4. Multiyear extensions of a number of incentives designed to encourage energy efficient and the development of alternative sources of energy, including a two-year extension of the production credit for facilities that produce energy from renewable sources and an eight-year extension of the investment tax credit for solar energy and fuel cell property.

The bill also includes an NAM-supported AMT/ISO provision designed to help employees (notable in the high-tech industry) that received incentive stock options (ISOs) that generated “phantom income” when stock prices took a nose dive. Many of these employees were forced to pay a significant amount of AMT. Several years ago, Congress did pass some relief for them-this provision finished the job. The bill also includes an NAM-supported provision that reduces the depreciation period for farm equipment from seven to five years, a change long sought by equipment manufacturers.

One the downside, the bill does include three revenue raisers, opposed by NAM, that increase taxes for the oil and gas companies by about $9 billion over ten years. Specifically, the legislation would freeze the Section 199 deduction for income from domestic production activities at six percent for oil and gas companies, tighten rules on the use of foreign tax credits for the oil industry and extend and increase the excise tax rate for the Oil Spill Liability Trust Fund.

As the NAM’s “key vote” letter to the Senate commented, “We believe the unintended consequences of these provisions could leave American consumers and manufacturers more reliant on foreign energy sources and result in higher energy prices.” 

The text of the legislation, including the tax sections is posted at the House Financial Services committee’s website. A revenue table listing the budget impact of the tax provisions is posted at the Joint Committee on Taxation’s website here.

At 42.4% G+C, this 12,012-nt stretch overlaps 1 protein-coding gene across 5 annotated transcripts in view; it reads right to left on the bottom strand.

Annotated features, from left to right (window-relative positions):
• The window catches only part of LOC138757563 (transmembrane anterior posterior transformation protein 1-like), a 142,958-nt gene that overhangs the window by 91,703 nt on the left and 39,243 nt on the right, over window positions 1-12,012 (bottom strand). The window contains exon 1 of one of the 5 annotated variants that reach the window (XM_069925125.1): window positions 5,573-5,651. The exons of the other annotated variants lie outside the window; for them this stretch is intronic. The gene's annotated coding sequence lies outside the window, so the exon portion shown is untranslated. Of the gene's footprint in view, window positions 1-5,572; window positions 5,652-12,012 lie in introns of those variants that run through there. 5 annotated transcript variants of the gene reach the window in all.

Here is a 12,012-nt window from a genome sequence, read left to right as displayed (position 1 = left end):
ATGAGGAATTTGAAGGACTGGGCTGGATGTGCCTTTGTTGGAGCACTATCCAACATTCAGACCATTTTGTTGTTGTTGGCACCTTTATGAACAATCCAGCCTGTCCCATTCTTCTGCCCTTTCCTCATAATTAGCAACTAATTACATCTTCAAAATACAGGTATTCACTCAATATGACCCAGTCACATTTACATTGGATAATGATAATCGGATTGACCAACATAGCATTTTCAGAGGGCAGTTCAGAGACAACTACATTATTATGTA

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Avast, Thar Be Pirates Attacking Me Intellectual Property!

Pirates Discussing Weaknesses in US IP ProtectionFollowing on the Institute for Policy Innovation’s homage to “Talk Like a Pirate Day” and their timely press release on the protection of intellectual property rights, is there not a better day than today to blast away at the scourge of counterfeiting and piracy?

American manufacturers have been taking a hammering due to piracy, to the tune of over $250 billion a year in lost revenues and an estimated loss of up to 750,000 jobs so far.  The House jumped to the rescue, passing the PRO-IP Act by a vote of 410-11, and now the Senate is trying to do the same.  Note the operative word, “trying.”

The “Enforcement of Intellectual Property Rights Act of 2008,” (S. 3325) will go a long way to help shore up IP rights of manufacturers.  But it’s not just about manufacturers, it’s about workers and consumers.  Oh, and let’s not forget the economy, either.  Unfortunately, the Senate IP bill is hitting some snags on the GOP side of the aisle, even though this is truly a bi-partisan bill.  And that’s the sad part, as this is something that everyone agrees needs to be fixed.

The Senate IP bill is definitely the last, best chance this year to help aforementioned workers, consumers and economy.  If we don’t get it done in the next week, the tides won’t be right for this for probably another two years, what with the new Congress and Administration focusing on bigger fish to fry. And that’s going to hurt a lot of folks.

Specifically, workers are going to be hurt because counterfeit junk displaces the quality products that US workers make (and are often unwittingly bought by consumers).  A study by economics firm LECG figured that cutting piracy by even 5-10% would create at least 174,000 new tax-paying jobs a year, after 3 years.  In case you didn’t know, pirates don’t pay taxes.  I guess that’s the allure of being a brigand, although I don’t know if scurvy factors in on the downside.

Consumers are going to be hurt because a critical check on counterfeit auto parts, airplane parts, food, medical devices, electrical supplies and pharmaceuticals will be missing.  And don’t forget the economy.  LECG also estimates that cutting piracy by 10% would increase the overall US economic output by at least $27 billion, as domestic production would reclaim the market from pirate imports.

You’d think that in the face of all the harm that piracy has done to the US economy, American workers and consumers, Congress would try to find a way around the minor roadblocks and, paraphrasing H.L. Mencken, “spit on their hands, haul up the black flag and start slitting throats.”

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Report from St. Paul: Gov. Palin, the Speech

(NAM Executive Vice President Jay Timmons is blogging from the Republican National Convention this week in St. Paul, Minn., following up on his reports from the Democratic Convention last week in Denver.)

What a time in our country’s history – Republicans will nominate their first female candidate for Vice President – Alaska Governor Sarah Palin.

Which ever party wins the White House, they will make history like never before – the first female Vice President or the first African-American President.